Most ominously, beginning in 2004 Wikipedia has been cited in over 100 judicial rulings, including at the appellate level just below the U.S. Supreme Court. Right-wing judge Richard A. Posner of the U.S. Court of Appeals for the Seventh Circuit in Chicago recently gushed that “Wikipedia is a terrific resource…. Partly because it [is] so convenient, it often has been updated recently and is very accurate” (New York Times, 29 January). Posner speaks like a true believer in the Bush administration, whose idea of “accuracy” can be gauged by its lies about Saddam Hussein’s “weapons of mass destruction.”

One Jimmy Wales, an options trader who became the founder and guru of Wikipedia, tours the world promoting his “volunteer community” of “open participation.” Wales explicitly rejected scientific peer review of entries because it was “intimidating; it felt like homework.” There is no such oppressive authority in “wikiality,” to borrow a term from Stephen Colbert of Comedy Central’s The Colbert Report. “I love Wikipedia,” Colbert said in a July 2006 episode. “Any user can change any entry, and if enough other users agree with them, it becomes true.”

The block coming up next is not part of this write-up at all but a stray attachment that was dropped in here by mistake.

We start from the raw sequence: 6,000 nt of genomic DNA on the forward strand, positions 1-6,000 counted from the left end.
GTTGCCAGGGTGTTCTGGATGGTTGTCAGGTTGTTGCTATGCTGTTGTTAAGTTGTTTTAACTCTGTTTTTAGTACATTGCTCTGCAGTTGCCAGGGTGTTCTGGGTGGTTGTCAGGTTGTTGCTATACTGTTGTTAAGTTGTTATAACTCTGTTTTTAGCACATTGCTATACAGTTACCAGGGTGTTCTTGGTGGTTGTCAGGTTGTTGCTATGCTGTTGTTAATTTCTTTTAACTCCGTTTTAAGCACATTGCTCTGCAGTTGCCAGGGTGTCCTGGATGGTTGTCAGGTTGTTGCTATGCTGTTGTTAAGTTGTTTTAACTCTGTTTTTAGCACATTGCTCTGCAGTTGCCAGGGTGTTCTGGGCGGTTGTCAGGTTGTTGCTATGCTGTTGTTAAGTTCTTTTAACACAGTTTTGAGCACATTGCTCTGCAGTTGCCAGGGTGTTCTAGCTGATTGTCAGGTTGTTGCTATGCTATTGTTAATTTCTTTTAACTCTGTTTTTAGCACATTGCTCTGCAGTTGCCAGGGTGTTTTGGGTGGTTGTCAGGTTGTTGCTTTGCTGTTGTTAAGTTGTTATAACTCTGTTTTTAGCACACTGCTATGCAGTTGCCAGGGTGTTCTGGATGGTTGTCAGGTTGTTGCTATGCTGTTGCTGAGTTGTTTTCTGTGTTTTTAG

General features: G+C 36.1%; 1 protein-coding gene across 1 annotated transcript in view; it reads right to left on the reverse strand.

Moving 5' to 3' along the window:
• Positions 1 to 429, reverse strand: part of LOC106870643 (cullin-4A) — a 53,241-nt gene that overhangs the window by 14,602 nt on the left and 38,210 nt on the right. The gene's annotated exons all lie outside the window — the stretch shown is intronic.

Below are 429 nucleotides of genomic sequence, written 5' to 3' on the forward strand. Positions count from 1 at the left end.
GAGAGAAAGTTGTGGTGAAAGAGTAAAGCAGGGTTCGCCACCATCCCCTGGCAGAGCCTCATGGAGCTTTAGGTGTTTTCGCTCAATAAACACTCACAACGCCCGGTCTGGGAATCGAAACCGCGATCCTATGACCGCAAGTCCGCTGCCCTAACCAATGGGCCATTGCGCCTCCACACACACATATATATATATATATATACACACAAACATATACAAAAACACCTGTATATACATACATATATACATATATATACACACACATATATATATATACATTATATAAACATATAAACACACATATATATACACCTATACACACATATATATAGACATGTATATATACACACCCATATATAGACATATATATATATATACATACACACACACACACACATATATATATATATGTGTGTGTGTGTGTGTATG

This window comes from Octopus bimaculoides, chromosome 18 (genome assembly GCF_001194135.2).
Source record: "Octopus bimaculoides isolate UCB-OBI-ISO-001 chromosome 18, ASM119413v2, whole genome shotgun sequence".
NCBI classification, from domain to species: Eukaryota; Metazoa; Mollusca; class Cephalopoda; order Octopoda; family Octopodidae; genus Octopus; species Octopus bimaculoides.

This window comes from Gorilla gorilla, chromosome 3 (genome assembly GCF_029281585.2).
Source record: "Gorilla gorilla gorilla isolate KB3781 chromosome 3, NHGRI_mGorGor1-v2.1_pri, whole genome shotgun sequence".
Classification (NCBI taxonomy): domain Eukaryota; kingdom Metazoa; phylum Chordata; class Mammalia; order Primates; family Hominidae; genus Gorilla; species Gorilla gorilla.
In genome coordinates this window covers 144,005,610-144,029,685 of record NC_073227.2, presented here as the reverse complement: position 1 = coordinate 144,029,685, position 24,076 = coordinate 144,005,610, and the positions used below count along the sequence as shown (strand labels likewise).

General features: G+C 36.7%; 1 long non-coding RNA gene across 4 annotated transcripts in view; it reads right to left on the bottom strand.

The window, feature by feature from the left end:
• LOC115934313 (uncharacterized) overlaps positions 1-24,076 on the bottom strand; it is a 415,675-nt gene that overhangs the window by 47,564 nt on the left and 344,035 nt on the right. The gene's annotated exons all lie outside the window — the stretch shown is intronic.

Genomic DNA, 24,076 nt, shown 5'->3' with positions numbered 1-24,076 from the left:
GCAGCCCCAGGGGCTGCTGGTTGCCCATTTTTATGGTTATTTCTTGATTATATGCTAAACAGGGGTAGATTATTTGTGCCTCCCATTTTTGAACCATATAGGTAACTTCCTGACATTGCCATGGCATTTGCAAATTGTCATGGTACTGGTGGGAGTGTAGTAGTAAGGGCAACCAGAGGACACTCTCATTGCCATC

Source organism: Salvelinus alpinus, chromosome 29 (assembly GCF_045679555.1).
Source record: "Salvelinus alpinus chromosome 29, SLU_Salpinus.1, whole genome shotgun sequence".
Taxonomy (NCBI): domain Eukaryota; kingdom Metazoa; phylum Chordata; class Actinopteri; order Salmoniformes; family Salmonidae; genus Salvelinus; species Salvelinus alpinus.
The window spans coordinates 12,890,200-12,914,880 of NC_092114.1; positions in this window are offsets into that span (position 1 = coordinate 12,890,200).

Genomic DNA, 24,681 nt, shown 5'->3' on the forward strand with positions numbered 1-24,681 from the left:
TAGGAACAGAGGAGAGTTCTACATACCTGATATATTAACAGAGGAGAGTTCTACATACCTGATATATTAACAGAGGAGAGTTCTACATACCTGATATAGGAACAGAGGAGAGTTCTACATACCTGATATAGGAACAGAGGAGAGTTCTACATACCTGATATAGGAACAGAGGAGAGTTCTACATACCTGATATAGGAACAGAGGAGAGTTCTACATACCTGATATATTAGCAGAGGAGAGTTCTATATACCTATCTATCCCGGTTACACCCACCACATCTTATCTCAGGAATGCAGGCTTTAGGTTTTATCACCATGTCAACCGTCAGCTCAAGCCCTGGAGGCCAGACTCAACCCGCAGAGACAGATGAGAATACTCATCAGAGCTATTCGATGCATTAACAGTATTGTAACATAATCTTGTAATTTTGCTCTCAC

Wikipedia is not just low farce. The New York Times (24 December 2005) notes “dozens of accounts of people editing entries to suit their own business or personal interests, or their biases.” Nazi white supremacists alter terms such as “racist” to “white nationalist,” while corporations hire bloggers to write favorable entries on their companies.